National Bank of Malawi (NBM) Plc has registered an increase in the half year profit after tax ending June 30, 2023 to K35.48 billion from K22.12 billion reported in the same period last year, which represents 60 percent growth.
According to the financial statement released by the Bank, signed by Board Chairperson, Jimmy Lipunga, Chief Executive Officer (CEO) McFussy Kawawa, Chief Financial Officer (CFO) Masauko Katsala, and Board Director Dorothy Ngwira the results were driven by growth in both net interest income and other income which grew by 25 percent and 87 percent respectively.
“Overall net revenue grew by 44 percent, operating expenses increased by 28 percent, and Net Impairment losses decreased by 61 percent on account of more recoveries. Customer deposits increased by 28 percent while the Bank’s loan book grew by 9 percent. Investment in Fixed Income securities grew by 13 percent. All the subsidiaries and an associate of the Bank posted profits that contributed positively to the Group’s half-year performance,” reads the statement in part.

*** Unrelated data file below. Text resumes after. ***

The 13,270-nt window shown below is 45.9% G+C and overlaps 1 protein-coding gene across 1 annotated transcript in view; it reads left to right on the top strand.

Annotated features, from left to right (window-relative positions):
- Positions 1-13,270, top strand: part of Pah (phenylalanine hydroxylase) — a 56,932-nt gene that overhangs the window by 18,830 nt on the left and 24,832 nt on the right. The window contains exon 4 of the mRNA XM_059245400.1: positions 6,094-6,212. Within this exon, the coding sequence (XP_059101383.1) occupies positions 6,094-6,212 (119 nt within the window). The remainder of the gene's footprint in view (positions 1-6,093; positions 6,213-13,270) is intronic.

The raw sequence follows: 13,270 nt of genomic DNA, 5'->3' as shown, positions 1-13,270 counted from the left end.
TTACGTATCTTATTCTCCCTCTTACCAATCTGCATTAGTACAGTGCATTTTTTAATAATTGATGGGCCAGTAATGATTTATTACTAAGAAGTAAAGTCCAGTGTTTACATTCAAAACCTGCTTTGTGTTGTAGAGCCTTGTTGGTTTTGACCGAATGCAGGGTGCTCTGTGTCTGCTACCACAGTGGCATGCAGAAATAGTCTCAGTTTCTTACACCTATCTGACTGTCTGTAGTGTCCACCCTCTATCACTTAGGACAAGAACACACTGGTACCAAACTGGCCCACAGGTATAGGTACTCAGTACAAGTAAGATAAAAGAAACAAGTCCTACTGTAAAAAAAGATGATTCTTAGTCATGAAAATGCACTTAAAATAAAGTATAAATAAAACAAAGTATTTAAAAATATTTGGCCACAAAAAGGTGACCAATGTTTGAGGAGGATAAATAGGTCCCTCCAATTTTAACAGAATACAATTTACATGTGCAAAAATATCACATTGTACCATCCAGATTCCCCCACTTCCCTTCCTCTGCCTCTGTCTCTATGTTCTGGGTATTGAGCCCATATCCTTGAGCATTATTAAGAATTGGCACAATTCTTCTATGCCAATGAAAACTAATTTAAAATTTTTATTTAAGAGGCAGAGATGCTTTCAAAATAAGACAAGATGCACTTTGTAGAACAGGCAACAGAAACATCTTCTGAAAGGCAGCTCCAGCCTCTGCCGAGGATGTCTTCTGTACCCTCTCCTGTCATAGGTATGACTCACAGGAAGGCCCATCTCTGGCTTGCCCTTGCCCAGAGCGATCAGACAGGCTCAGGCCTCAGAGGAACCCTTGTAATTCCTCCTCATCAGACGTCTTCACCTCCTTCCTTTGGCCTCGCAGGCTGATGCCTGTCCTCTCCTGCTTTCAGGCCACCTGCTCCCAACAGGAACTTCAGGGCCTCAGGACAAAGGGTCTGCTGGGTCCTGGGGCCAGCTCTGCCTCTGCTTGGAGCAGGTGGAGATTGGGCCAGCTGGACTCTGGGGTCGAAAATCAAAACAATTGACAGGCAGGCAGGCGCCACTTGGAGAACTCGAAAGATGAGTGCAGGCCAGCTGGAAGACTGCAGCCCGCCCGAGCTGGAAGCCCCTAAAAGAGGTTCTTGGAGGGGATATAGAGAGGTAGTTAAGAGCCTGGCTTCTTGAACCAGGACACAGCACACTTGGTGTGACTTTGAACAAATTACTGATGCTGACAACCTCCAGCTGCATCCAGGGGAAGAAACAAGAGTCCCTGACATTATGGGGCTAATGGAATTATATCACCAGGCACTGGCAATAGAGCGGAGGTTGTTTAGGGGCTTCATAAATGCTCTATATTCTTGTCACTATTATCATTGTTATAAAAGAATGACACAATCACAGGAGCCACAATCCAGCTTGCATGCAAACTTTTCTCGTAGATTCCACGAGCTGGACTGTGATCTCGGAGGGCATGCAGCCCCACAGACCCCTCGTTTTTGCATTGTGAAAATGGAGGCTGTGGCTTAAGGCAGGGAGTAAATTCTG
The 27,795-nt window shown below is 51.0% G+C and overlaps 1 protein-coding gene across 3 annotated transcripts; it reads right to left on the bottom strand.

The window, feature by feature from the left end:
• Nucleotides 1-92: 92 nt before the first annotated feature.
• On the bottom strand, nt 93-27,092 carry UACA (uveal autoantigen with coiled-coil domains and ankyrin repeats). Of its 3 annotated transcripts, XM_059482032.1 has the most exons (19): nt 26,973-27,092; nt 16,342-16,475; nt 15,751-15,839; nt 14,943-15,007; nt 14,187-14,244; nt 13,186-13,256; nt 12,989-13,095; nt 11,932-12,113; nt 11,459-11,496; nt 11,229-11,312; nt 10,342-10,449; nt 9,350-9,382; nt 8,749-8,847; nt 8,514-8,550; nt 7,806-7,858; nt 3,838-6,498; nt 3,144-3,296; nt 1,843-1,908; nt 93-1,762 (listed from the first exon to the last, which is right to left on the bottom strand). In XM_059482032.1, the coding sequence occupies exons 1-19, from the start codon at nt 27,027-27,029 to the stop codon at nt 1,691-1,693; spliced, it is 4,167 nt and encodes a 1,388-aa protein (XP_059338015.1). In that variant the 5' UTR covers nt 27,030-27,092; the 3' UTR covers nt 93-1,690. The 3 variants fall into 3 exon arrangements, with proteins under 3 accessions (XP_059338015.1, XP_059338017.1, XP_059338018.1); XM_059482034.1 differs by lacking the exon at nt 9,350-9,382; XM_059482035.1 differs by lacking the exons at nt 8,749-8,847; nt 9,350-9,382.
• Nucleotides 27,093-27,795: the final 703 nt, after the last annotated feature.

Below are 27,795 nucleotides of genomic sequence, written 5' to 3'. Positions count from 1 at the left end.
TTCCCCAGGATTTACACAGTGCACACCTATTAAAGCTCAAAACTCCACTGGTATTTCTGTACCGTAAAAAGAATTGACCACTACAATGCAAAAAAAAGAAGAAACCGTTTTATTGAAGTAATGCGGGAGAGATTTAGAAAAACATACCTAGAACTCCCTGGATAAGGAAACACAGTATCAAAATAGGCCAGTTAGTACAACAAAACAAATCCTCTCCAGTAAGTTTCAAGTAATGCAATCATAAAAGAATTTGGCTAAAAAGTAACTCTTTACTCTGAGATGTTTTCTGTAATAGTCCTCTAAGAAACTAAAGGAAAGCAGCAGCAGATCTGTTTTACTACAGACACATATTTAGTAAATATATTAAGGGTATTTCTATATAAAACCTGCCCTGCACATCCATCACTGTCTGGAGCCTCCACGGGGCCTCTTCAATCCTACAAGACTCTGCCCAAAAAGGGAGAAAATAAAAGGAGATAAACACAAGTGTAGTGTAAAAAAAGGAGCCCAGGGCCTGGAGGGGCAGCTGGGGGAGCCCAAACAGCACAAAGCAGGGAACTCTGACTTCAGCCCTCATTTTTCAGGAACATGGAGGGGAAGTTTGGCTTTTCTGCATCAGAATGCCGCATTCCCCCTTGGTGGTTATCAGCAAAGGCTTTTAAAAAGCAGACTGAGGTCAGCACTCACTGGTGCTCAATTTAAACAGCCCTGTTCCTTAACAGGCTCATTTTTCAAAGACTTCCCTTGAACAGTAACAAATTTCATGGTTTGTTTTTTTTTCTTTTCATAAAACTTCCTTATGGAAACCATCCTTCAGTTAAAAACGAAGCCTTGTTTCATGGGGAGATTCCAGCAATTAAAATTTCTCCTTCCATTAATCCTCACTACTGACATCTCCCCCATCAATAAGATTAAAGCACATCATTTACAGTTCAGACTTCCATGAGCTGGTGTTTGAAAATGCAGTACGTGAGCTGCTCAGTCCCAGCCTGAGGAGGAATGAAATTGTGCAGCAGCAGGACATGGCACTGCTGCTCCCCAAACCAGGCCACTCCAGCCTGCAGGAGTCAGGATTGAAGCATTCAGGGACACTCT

The Bank however says the growth in the first half of 2023 was adversely affected by some factors.
“The growth in the first half of 2023 was adversely affected by exogenous weather-related shocks in the aftermath of tropical cyclone Freddy and dry weather conditions in the Northern Region,” reads part of the statement.
The Malawi Stock Exchange (MSE) listed commercial bank also notes that the excess foreign exchange demand conditions remain the catalyst for continued local currency depreciation against the currencies of the major trading partners despite the ongoing tobacco auction season.
“The monetary policy authorities signaled the introduction of a foreign exchange rate price discovery initiative by introducing currency auctions, the first one of which was conducted in mid-June 2023 resulting in a mild 3% depreciation of the Malawi Kwacha while the country also experienced fuel supply shortages,” reads the statement in part.
According to the Bank, headline inflation increased to an average of 26.5 percent in the first quarter of 2023 from 26.0 percent in the last quarter of 2022 closing at 27.30 percent in June 2023 and the reference rate closed at 21 percent.
NBM further says the outlook for 2023 is for inflation to remain elevated, premised on the short crop size and heightened demand-side inflationary pressures emanating from fiscal risks, second round effects of cyclone Freddy, and the exchange rate depreciation.
“The Board envisages a continuing challenging operating environment. Pressure on inflation and foreign exchange is expected to continue. In spite of this, the Board remains cautiously optimistic and expects the Bank to continue with its strong performance in the second half of the year,” reads the statement.